I know I can change some fundamental settings of the Linux console, things like fonts, for instance, with dpkg-reconfigure console-setup.

But I'd like to change things like blinkrate, color, and shape (I want my cursor to be a block, at all times). I've seen people accomplishing this. I just never had a chance to ask those people how to do that.

I don't mean terminal emulator windows, I mean the Linux text console, you reach with Ctrl+Alt+F-key

I'm using Linux Mint at the moment, which is a Debian derivate. I'd like to know how to do that in Fedora as well, though.

Edit: I might be on to something

I learned from this website, how to do the changes I need. But I'm not finished yet.

I've settled on using echo -e "\e[?16;0;200c" for now, but I've got a problem: when running applications like vim or irssi, or attaching a screen session, the cursor reverts back to being a blinking gray underscore.

And of course, it only works on this one tty all other text consoles are unaffected.

So how can I make those changes permanent? How can I populate them to other consoles?

  • 1
    You might want to check out setterm(1) and set(1P).
    – user13742
    Commented Nov 11, 2012 at 20:35
  • @htor and how exactly? I use setterm to turn off the console beep, but how should I set cursor shapes? In fact, setterm was the first place I looked before finding the escape sequence.
    – polemon
    Commented Nov 11, 2012 at 20:41
  • I just wanted a quick way to restore a wacked terminal. @user13742's comment worked for me: setterm -cursor on
    – qneill
    Commented Dec 23, 2015 at 21:53

5 Answers 5


GitHub Gist: How to change cursor shape, color, and blinkrate of Linux Console

I define the following cursor formatting settings in my .bashrc file (or /etc/bashrc):

# pretty prompt and font colors

# alter the default colors to make them a bit prettier
echo -en "\e]P0000000" #black
echo -en "\e]P1D75F5F" #darkred
echo -en "\e]P287AF5F" #darkgreen
echo -en "\e]P3D7AF87" #brown
echo -en "\e]P48787AF" #darkblue
echo -en "\e]P5BD53A5" #darkmagenta
echo -en "\e]P65FAFAF" #darkcyan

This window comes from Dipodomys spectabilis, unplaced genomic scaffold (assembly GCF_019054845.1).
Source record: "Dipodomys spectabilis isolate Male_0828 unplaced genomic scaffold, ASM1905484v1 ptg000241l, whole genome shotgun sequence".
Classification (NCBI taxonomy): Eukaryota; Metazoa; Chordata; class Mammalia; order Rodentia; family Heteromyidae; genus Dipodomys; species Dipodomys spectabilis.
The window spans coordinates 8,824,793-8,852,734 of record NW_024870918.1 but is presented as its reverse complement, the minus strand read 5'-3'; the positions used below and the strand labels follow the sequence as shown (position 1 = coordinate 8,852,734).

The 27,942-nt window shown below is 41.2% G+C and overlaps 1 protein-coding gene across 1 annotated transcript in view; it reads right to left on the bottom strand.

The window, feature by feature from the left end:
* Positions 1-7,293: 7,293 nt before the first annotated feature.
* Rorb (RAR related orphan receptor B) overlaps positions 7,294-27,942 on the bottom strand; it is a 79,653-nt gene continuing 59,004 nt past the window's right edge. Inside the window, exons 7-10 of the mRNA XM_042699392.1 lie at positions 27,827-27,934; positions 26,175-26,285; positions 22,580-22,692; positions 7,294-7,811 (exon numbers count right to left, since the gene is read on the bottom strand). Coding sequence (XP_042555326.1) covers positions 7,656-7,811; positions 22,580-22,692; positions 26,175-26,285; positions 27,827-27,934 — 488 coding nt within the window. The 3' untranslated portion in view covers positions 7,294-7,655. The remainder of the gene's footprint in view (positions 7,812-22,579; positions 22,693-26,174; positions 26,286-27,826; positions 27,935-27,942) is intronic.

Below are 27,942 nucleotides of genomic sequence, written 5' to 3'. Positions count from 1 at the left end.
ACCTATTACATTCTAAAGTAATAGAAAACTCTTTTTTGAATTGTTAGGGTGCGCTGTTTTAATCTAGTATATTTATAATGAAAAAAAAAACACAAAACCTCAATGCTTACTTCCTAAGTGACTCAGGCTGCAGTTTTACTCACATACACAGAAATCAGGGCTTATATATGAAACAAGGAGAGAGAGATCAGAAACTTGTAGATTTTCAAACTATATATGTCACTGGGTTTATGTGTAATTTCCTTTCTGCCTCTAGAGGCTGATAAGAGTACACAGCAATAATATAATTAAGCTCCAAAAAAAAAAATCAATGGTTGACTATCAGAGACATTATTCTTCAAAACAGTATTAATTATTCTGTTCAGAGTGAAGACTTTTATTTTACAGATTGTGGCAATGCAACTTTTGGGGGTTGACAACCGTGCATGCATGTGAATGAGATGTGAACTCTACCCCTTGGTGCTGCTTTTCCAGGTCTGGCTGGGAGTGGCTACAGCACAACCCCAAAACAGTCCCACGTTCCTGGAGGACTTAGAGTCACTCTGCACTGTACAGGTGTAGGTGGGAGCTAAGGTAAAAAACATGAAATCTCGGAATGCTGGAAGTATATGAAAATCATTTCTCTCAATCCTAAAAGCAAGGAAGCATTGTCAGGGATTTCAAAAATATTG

echo -en "\e]P7E5E5E5" #lightgrey
echo -en "\e]P82B2B2B" #darkgrey
echo -en "\e]P9E33636" #red
echo -en "\e]PA98E34D" #green
echo -en "\e]PBFFD75F" #yellow
echo -en "\e]PC7373C9" #blue
echo -en "\e]PDD633B2" #magenta
echo -en "\e]PE44C9C9" #cyan
echo -en "\e]PFFFFFFF" #white
clear #for background artifacting

# set the default text color. this only works in tty (eg $TERM == "linux"), not pts (eg $TERM == "xterm")
setterm -background black -foreground green -store

# http://linuxgazette.net/137/anonymous.html
cursor_style_default=0 # hardware cursor (blinking)
cursor_style_invisible=1 # hardware cursor (blinking)
cursor_style_underscore=2 # hardware cursor (blinking)
cursor_style_lower_third=3 # hardware cursor (blinking)
cursor_style_lower_half=4 # hardware cursor (blinking)
cursor_style_two_thirds=5 # hardware cursor (blinking)
cursor_style_full_block_blinking=6 # hardware cursor (blinking)
cursor_style_full_block=16 # software cursor (non-blinking)

cursor_background_black=0 # same color 0-15 and 128-infinity
cursor_background_blue=16 # same color 16-31
cursor_background_green=32 # same color 32-47
cursor_background_cyan=48 # same color 48-63
cursor_background_red=64 # same color 64-79
cursor_background_magenta=80 # same color 80-95
cursor_background_yellow=96 # same color 96-111
cursor_background_white=112 # same color 112-127

cursor_foreground_default=0 # same color as the other terminal text

cursor_styles="\e[?${cursor_style_full_block};${cursor_foreground_black};${cursor_background_green};c" # only seems to work in tty

# http://www.bashguru.com/2010/01/shell-colors-colorizing-shell-scripts.html


prompt_chars_underlined=4 # doesn't seem to work in tty
prompt_chars_blinking=5 # doesn't seem to work in tty


start_prompt_styles="\e[${prompt_chars_bold}m" # just use default background and foreground colors

PS1="${start_prompt_styles}[\u@\h \W] \$${end_prompt_styles}${cursor_styles} "